I’ve written a few posts on how the Philippines taxes income from capital gains and dividends from foreign stocks:
It was confusing at first but I have since come to the conclusion that since there is no law or BIR ruling that specifically provides for fixed tax rates or exempts foreign capital gains and dividends, they fall into the catch-all category of “non-business/non-profession” income that will be taxed at ordinary graduated income rates. Still, I have few more questions.
Continue reading More questions on Philippine taxation of foreign capital gains and dividends
This interesting article from Victor Haghani and James White suggests that, given some initial assumptions about investor wealth distribution, the dominant size of the U.S. market (50%) relative to the world market coupled with U.S. home-country bias (80% invested in domestic equities) actually gives rise to higher U.S. market valuations, and lower expected long-term returns. This is the case in spite of the fact that smaller market investors exhibit relatively higher home-country bias (50% invested in domestic equities in markets 5% the size of the world market cap).
How would this apply to countries with extreme home-country bias like the Philippines? If we have a total world market worth $100, with a 50% US market with 80% home-country bias, 10 smaller 4.9% markets with 50% home bias, and a 1% Philippine market with 99% home bias, the calculation would yield that there would be an excess $0.45 demand in a Philippine market that would otherwise have been worth only $1. It would appear that extreme home-country bias in such a small market like the Philippines also has the effect of pushing market valuations higher due to increased demand.
Read Global Impact of Investor Home Country Bias for more discussion on Haghani and White’s article.
For Philippine residents who want to venture into the international stock market, there are really just a few legitimate options available. For this matter, I don’t consider the likes of eToro and Abra as legitimate platforms for the serious investor or trader. The top three choices for Philippine residents are Charles Schwab, TD Ameritrade, and Interactive Brokers (IBKR). Since Charles Schwab is acquiring TD Ameritrade, I’m only covering Schwab and IBKR. So which one is better for Philippine residents?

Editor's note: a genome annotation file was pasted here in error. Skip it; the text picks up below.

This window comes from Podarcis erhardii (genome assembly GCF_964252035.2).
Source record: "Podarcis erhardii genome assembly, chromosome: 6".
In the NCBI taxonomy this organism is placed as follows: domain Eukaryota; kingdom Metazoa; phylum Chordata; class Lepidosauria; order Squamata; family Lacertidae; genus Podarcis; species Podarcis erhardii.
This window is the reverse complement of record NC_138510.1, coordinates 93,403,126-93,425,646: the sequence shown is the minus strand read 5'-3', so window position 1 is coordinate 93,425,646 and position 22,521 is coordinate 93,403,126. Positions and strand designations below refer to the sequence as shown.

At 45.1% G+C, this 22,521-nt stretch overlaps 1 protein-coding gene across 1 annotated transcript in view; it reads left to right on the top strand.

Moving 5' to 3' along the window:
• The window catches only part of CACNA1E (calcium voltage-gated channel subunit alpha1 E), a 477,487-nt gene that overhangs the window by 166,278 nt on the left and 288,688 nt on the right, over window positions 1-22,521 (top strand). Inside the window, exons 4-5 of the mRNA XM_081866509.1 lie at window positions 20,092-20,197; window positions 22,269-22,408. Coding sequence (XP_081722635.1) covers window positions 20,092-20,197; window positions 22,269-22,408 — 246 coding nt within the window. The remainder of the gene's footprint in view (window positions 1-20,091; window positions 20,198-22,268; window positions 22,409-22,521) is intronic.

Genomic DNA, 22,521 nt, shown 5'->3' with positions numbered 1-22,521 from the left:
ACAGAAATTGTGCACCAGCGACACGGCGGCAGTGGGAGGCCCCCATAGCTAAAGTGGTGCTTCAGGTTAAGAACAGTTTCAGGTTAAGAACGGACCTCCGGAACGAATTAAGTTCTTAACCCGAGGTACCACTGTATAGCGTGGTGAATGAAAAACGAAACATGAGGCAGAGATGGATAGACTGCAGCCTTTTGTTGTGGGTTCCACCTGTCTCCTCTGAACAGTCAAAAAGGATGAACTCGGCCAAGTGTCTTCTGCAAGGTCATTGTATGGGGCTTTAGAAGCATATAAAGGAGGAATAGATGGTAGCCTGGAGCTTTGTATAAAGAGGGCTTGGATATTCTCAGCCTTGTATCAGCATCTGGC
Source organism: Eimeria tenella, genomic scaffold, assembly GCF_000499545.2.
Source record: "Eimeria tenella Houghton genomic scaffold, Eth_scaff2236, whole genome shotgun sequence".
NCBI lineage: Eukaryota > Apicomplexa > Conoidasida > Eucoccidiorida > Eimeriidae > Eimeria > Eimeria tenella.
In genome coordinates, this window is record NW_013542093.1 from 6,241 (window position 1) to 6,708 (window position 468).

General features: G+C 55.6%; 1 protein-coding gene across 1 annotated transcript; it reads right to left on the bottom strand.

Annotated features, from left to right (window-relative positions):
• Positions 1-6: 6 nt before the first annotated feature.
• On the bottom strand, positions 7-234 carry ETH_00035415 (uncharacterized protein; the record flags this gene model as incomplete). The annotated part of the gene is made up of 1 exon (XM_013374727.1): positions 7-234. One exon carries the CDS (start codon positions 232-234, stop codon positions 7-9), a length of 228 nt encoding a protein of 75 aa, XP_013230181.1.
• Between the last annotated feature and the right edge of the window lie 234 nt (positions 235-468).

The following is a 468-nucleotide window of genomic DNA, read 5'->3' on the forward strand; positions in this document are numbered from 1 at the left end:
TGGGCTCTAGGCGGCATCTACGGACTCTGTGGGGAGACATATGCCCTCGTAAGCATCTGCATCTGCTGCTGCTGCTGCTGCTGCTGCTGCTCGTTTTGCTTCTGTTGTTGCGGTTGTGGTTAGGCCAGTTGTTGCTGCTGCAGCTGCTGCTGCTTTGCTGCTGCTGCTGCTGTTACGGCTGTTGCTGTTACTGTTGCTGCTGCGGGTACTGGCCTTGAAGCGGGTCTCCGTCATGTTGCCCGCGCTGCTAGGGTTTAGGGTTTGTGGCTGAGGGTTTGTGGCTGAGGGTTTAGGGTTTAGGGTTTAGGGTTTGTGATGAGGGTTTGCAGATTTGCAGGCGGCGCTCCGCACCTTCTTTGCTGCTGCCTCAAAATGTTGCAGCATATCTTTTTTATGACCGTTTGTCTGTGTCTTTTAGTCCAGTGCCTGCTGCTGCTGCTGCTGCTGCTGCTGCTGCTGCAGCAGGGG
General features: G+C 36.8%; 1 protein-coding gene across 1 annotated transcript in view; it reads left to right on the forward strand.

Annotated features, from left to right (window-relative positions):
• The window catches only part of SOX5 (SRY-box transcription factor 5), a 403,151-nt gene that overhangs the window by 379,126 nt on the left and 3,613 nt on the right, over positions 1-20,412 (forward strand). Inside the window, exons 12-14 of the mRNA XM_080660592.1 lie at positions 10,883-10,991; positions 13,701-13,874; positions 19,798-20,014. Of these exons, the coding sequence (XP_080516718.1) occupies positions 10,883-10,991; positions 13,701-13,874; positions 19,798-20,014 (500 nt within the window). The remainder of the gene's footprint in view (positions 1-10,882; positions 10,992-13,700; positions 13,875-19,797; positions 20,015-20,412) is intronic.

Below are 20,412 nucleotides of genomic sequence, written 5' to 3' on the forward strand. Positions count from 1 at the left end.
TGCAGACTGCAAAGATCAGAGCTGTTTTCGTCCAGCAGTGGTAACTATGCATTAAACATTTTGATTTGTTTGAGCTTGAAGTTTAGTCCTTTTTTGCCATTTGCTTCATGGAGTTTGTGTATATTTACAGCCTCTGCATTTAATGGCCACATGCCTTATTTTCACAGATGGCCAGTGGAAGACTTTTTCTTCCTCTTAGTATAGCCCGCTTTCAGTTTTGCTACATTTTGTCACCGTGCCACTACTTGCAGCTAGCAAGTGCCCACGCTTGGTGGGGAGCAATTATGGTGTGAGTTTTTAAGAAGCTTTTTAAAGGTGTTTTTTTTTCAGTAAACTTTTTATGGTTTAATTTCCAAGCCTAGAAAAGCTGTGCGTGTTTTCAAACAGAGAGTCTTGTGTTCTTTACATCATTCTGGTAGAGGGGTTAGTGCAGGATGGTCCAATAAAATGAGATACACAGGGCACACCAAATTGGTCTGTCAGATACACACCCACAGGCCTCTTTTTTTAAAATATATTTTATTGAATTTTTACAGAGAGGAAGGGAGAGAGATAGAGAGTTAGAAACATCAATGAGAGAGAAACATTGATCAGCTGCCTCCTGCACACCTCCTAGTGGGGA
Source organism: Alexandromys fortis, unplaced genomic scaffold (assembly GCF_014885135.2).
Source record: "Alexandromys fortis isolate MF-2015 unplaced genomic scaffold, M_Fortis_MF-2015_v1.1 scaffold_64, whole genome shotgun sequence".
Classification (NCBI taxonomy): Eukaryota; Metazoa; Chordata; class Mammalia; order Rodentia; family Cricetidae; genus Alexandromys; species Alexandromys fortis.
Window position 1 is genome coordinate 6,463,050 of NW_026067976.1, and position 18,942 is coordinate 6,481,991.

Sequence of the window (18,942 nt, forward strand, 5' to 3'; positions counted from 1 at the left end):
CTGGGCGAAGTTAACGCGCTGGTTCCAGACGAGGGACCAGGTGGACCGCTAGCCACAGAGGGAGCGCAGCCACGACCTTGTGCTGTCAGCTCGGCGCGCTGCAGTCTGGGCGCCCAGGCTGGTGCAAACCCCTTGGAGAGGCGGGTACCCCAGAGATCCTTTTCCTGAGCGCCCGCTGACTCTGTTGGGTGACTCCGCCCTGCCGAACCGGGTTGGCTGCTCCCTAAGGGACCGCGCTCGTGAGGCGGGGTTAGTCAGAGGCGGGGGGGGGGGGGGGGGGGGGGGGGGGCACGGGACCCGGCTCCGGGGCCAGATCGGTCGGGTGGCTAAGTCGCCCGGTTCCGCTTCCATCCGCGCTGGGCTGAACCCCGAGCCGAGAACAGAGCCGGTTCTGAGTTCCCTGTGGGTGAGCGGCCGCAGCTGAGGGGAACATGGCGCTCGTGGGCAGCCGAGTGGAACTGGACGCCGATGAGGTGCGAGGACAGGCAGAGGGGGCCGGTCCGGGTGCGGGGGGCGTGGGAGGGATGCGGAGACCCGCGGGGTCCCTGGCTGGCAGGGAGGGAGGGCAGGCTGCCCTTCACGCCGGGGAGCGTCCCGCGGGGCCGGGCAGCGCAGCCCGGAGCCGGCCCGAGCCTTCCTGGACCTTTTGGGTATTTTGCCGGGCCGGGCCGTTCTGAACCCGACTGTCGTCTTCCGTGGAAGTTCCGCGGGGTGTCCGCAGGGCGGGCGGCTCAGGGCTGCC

(Note that if you’re a Philippine resident and also an American citizen, many of the issues raised here are not applicable to you.)
Continue reading Best international broker for Philippine residents: Charles Schwab vs Interactive Brokers
In my post on avoiding home-country bias in the Philippines, I mentioned the BPI Invest Global Equity Fund-of-Funds UITF (BPIGLBL:PM) as one of the options in diversifying into international stocks. This fund aims to “provide excess return” over its benchmark, the MSCI World Index, which covers international developed markets.
In June 2019, a number of news articles came out saying that the BPI fund has exceeded $100M in assets, and is now the largest of its kind in the Philippines:
These articles also mention BPI’s claims that its fund has consistently outperformed the benchmark MSCI World Index: “It overtook the returns registered by MSCI World Index – comprised of large and mid-cap equities of 23 developed markets such as United States of America, United Kingdom, Japan, Hong Kong, and Singapore – by 0.94% (year-to-date)to 2.58% (two-years) as of the first quarter of 2019.” This is a pretty bold and impressive claim. But is it true?
Continue reading Is BPI Invest Global Equity Fund-of-Funds UITF really outperforming its MSCI World benchmark?